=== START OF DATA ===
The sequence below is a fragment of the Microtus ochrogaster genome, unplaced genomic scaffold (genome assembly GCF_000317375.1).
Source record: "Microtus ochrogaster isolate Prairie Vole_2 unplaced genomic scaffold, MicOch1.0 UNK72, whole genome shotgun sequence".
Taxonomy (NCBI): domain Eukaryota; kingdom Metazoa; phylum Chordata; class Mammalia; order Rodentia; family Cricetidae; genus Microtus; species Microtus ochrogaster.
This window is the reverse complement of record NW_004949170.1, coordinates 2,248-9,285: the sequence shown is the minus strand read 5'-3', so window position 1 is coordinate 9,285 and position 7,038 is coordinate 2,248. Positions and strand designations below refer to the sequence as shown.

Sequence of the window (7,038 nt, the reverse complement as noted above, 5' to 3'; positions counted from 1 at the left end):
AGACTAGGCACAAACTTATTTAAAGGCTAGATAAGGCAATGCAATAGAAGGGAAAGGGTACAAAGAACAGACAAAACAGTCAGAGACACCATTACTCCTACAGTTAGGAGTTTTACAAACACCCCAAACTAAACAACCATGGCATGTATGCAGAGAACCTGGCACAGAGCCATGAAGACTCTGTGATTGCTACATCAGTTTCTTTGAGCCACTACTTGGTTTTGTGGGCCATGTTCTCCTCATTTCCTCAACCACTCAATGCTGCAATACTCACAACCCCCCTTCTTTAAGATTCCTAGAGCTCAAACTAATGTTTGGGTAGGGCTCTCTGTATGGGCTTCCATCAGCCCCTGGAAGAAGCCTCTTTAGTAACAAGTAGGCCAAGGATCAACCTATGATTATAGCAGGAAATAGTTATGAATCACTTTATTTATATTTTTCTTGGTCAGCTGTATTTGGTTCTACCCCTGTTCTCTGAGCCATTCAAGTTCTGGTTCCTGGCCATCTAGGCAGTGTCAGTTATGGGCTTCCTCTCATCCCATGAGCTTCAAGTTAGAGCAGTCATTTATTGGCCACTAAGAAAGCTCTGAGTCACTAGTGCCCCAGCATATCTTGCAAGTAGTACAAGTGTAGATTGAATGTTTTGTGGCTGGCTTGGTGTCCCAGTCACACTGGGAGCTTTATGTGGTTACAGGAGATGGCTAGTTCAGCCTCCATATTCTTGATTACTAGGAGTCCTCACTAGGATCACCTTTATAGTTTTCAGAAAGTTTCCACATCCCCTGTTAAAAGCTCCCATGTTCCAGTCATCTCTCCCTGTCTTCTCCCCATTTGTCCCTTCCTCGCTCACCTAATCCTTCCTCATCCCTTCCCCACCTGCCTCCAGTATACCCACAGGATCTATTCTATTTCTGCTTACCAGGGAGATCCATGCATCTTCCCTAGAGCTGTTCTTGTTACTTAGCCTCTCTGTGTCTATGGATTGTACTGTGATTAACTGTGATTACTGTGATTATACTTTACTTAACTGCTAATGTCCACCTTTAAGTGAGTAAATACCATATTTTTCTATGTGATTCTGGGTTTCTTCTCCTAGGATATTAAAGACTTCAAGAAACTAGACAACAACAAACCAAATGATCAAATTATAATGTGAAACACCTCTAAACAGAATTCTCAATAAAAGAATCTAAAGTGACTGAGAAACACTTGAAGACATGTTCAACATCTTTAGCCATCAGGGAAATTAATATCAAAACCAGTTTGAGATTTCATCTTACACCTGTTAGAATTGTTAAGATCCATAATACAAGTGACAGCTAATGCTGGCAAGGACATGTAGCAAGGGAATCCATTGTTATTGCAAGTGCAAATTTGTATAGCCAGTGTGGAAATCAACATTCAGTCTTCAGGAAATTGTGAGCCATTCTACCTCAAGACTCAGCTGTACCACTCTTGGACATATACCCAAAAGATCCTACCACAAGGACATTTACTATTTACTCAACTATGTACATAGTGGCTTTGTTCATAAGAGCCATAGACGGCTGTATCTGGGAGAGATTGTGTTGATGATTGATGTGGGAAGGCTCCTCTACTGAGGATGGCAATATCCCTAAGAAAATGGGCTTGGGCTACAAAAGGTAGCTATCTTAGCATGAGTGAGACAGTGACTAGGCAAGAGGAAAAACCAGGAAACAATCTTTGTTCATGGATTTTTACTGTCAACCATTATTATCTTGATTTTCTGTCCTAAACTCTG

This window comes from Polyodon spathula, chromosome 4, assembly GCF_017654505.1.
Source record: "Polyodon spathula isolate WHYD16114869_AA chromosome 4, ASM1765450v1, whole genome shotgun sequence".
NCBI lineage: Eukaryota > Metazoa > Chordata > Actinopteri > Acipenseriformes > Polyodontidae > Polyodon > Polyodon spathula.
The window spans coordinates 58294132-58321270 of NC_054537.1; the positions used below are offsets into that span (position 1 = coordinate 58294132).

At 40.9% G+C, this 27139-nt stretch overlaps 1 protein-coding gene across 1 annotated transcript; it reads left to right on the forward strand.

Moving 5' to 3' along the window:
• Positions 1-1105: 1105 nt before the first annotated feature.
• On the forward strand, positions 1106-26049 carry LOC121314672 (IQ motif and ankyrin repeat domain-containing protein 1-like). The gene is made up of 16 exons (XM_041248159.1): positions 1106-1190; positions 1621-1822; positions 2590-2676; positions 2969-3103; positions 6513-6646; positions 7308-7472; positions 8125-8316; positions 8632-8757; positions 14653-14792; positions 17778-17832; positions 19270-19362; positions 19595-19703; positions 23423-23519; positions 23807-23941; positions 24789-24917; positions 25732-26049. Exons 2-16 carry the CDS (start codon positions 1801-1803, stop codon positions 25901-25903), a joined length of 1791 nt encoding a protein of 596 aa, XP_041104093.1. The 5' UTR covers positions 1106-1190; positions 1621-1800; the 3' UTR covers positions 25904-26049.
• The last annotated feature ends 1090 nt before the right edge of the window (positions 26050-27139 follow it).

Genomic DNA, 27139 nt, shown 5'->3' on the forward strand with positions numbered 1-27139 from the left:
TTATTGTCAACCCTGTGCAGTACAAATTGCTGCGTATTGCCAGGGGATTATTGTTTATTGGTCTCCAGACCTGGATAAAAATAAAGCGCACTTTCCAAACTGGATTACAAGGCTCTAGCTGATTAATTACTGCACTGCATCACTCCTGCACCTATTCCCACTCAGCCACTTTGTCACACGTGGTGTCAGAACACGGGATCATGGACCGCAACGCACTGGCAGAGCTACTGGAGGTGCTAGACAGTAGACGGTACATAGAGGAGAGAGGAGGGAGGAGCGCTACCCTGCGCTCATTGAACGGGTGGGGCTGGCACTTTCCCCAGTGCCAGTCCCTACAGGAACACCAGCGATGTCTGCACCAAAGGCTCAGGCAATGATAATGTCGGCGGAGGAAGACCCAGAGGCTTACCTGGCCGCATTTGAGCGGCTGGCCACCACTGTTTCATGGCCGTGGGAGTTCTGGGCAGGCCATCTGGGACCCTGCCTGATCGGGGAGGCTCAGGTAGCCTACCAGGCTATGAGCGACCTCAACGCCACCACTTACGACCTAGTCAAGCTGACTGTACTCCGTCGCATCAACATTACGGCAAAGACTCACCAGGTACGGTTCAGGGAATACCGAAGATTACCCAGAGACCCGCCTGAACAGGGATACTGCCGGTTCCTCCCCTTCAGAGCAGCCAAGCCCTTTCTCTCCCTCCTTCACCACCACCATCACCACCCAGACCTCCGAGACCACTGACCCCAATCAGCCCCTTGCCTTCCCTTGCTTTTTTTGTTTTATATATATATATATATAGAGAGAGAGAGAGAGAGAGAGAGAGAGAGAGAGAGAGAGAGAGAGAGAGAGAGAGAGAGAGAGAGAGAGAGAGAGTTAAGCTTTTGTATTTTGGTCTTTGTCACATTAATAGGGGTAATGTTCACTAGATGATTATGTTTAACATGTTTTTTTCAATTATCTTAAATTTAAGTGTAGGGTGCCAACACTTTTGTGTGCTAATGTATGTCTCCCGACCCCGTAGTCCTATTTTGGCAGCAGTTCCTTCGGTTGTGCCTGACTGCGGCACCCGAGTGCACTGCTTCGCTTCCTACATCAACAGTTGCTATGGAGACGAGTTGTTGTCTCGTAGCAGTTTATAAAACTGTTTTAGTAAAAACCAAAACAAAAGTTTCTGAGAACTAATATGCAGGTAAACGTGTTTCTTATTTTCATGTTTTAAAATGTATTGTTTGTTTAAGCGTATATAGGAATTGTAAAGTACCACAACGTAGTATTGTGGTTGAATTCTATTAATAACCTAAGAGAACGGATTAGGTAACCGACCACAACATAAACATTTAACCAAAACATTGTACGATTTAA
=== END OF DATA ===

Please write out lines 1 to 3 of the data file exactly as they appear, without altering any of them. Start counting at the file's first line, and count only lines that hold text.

The sequence below is a fragment of the Microtus ochrogaster genome, unplaced genomic scaffold (genome assembly GCF_000317375.1).
Source record: "Microtus ochrogaster isolate Prairie Vole_2 unplaced genomic scaffold, MicOch1.0 UNK72, whole genome shotgun sequence".
Taxonomy (NCBI): domain Eukaryota; kingdom Metazoa; phylum Chordata; class Mammalia; order Rodentia; family Cricetidae; genus Microtus; species Microtus ochrogaster.